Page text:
Hormones and Nutritional Supplements for Hair Loss

As many as 21 million women will experience hair loss at some point in their lives. Androgenetic alopecia (also known as Female Pattern Hair Loss or FPHL) is the most common type. It runs in families, and usually starts between the ages of 12 and 40. Although scalp hair is not biologically essential, the impacts of hair loss on how women feel about themselves is profound.  

A 2002 study found that 55% of affected women displayed symptoms of depression. However, the effects of alopecia reach far beyond symptoms of depression and include anxiety, obsessions, dissatisfaction with one’s appearance, and low self-esteem. There can be significant disturbance in a patient’s social life because they may change their hair style, clothing, or avoid social meetings. One study reported that 40% of surveyed women described marital problems and 63% had career-related issues that they ascribed to their hair loss. 

There are a range of conditions and situations that contribute to Female Pattern Hair Loss (FPHL) as well as telogen effluvium - the other type of hair loss. These include: nutritional deficiencies, poor quality nutritional supplements, endocrine imbalances, drugs, infection, disease, and malignancy. Stress can also lead to hair loss which often occurs about three months after the stressful event. Excess adrenaline, which is closely aligned with stress, can cut off blood supply to the scalp, similar to the way it cuts off blood supply to the hands, feet, intestines, and salivary glands. Lack of blood supply to hair follicles can lead to hair loss.

Women with Polycystic Ovarian Syndrome or PCOS have elevated levels of androgens due to the release of luteinizing hormone from the pituitary trying to stimulate the ovaries to raise progesterone levels. Unfortunately, the ovaries are unable to do so which is why the treatment of PCOS is to use a 5% progesterone cream.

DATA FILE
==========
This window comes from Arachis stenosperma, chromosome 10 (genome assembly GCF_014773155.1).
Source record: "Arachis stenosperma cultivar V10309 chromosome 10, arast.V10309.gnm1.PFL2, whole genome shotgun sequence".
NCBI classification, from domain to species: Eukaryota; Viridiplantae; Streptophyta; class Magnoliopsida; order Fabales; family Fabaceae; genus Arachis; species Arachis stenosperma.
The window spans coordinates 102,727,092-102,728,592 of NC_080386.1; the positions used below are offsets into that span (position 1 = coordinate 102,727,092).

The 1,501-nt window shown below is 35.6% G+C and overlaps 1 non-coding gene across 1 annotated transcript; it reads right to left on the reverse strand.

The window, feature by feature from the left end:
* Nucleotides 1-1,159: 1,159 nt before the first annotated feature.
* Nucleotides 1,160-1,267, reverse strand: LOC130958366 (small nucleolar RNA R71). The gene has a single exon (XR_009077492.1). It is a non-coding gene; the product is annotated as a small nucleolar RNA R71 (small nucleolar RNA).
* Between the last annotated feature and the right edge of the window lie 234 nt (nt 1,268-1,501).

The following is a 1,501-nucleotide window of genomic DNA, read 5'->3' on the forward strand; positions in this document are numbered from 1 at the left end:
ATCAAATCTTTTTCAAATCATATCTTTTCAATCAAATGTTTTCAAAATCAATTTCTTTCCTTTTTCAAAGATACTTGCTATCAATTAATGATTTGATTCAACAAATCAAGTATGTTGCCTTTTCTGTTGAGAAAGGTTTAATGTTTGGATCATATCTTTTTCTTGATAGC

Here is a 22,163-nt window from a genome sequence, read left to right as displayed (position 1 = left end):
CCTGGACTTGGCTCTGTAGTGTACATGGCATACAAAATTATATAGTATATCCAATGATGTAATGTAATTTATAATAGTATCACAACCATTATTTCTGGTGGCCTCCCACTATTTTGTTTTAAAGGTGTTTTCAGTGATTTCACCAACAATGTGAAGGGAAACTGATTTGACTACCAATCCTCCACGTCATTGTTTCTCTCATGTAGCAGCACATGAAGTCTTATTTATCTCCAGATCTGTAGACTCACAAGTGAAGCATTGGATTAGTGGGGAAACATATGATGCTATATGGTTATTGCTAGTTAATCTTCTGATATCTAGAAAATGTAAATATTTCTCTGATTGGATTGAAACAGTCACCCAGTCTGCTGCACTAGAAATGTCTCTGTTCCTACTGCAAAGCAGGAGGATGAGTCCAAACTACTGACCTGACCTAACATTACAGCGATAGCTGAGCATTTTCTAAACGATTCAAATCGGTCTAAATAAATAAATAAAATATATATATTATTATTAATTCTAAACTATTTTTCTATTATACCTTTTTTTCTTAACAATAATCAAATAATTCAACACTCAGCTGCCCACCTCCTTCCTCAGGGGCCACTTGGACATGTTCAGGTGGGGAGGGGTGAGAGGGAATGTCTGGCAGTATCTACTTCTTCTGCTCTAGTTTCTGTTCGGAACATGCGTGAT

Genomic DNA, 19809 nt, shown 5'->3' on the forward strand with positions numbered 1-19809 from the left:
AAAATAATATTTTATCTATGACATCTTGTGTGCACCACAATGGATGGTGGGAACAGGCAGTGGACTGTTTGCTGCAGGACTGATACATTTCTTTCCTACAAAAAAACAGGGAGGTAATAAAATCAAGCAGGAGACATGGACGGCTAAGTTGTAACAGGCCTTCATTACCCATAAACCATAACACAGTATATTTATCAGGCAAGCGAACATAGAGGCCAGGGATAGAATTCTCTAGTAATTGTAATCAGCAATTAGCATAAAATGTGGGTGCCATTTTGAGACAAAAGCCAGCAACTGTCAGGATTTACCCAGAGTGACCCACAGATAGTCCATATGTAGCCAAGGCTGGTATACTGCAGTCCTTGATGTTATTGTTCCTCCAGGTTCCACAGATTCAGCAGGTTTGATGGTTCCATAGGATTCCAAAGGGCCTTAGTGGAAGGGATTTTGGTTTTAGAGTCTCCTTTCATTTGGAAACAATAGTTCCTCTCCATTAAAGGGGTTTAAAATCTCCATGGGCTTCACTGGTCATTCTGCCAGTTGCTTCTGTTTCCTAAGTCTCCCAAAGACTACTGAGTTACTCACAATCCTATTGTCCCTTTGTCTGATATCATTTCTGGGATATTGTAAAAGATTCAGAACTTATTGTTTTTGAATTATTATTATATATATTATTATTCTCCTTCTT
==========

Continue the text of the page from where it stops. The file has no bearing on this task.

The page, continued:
In post-menopausal women when both progesterone and estrogen levels are significantly lower, there is the potential for imbalance between androgens and progesterone and estradiol.  While maintaining adequate testosterone and DHEA levels is vital for a range of functions, ensuring that androgens are balanced with adequate estrogen and progesterone is a treatment consideration for a range of symptoms, including Female Pattern Hair Loss or FPHL.

In terms of treatment, please consider the following: Most vitamins are beneficial, which includes A, B, C, D, and E. Biotin is in the B vitamin category and deserves special mention.

Minerals are important, including zinc and selenium. Iron should be replaced if the levels are low.

Saw palmetto, pygeum, beta sitosterol, and nettles extract should be considered if DHT levels are elevated. These are usually found together in prostate supplements.

Essential oils massaged into the scalp have been found to be beneficial, such as: lavender, rosemary, and cedarwood.

Medical treatments:

Minoxidil (Rogaine) in a 5% strength is available OTC.

Spironolactone (Aldactone) - 100 mg/day - by Rx

Tretinoin (Retin-A) - can be mixed with Minoxidil

The following should be avoided: tight hairstyles, dyes, and heat on high settings and certain medications: antidepressants, beta blockers, NSAIDs


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